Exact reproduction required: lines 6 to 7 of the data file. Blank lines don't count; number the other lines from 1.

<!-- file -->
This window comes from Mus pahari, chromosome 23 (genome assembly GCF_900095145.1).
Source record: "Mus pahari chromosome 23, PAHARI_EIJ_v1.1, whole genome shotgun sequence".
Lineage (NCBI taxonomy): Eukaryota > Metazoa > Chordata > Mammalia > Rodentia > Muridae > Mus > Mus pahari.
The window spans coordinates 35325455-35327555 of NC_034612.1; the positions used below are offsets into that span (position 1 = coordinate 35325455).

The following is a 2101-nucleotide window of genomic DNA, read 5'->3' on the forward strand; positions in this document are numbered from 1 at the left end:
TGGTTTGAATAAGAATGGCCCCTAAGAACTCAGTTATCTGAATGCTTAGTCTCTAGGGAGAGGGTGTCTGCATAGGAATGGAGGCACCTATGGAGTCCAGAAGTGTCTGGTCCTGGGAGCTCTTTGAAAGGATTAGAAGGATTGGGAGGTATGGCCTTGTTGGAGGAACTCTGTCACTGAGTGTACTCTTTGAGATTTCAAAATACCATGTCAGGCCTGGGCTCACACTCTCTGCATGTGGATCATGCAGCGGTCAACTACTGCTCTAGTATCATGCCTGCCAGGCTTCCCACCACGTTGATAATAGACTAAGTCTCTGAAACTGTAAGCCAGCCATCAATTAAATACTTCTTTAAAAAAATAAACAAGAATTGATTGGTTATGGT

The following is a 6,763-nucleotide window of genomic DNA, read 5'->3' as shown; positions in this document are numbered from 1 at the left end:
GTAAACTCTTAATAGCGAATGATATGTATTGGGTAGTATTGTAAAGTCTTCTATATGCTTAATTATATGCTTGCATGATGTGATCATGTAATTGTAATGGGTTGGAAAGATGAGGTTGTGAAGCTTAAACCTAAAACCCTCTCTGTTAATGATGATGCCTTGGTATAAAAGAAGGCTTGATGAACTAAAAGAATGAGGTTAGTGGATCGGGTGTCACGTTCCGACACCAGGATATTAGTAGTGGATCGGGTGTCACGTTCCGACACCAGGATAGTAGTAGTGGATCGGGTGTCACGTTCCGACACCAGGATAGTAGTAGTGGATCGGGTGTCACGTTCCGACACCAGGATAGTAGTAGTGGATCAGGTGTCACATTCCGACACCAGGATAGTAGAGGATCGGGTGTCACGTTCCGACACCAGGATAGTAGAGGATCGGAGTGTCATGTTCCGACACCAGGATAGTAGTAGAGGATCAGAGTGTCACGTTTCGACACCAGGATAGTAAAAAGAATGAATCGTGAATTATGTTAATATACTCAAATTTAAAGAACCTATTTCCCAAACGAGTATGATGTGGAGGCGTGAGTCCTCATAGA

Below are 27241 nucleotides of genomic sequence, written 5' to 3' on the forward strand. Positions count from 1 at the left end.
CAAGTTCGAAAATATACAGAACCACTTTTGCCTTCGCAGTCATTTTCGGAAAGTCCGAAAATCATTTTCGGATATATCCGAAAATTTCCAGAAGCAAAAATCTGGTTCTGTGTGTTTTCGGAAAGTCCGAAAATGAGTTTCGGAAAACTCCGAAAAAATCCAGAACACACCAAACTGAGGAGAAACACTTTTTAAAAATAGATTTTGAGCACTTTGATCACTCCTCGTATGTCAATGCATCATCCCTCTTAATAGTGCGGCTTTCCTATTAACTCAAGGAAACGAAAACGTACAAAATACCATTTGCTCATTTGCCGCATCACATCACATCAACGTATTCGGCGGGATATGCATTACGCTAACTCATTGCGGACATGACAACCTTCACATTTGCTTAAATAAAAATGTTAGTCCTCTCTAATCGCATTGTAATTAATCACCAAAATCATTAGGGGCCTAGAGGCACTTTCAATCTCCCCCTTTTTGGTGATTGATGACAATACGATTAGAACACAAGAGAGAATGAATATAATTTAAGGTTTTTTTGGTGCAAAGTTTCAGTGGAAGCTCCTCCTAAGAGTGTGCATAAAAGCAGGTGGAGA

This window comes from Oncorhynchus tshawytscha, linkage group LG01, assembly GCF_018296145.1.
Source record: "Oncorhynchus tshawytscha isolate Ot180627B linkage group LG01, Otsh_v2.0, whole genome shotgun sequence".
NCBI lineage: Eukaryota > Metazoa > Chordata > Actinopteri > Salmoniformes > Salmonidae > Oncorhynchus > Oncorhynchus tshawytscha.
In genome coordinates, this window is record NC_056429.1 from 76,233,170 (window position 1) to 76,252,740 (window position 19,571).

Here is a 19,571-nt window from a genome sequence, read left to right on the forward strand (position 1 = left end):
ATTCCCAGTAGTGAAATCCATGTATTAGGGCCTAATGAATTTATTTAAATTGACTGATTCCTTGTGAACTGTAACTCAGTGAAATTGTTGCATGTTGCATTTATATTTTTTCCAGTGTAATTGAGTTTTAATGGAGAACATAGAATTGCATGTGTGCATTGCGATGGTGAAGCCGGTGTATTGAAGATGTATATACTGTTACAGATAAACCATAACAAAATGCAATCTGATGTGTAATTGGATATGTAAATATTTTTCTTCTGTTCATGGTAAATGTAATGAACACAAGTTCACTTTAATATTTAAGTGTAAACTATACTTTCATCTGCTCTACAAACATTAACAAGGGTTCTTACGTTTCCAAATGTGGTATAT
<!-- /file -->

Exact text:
TGGTTTGAATAAGAATGGCCCCTAAGAACTCAGTTATCTGAATGCTTAGTCTCTAGGGAGAGGGTGTCTGCATAGGAATGGAGGCACCTATGGAGTCCAGAAGTGTCTGGTCCTGGGAGCTCTTTGAAAGGATTAGAAGGATTGGGAGGTATGGCCTTGTTGGAGGAACTCTGTCACTGAGTGTACTCTTTGAGATTTCAAAATACCATGTCAGGCCTGGGCTCACACTCTCTGCATGTGGATCATGCAGCGGTCAACTACTGCTCTAGTATCATGCCTGCCAGGCTTCCCACCACGTTGATAATAGACTAAGTCTCTGAAACTGTAAGCCAGCCATCAATTAAATACTTCTTTAAAAAAATAAACAAGAATTGATTGGTTATGGT

The following is a 6,763-nucleotide window of genomic DNA, read 5'->3' as shown; positions in this document are numbered from 1 at the left end: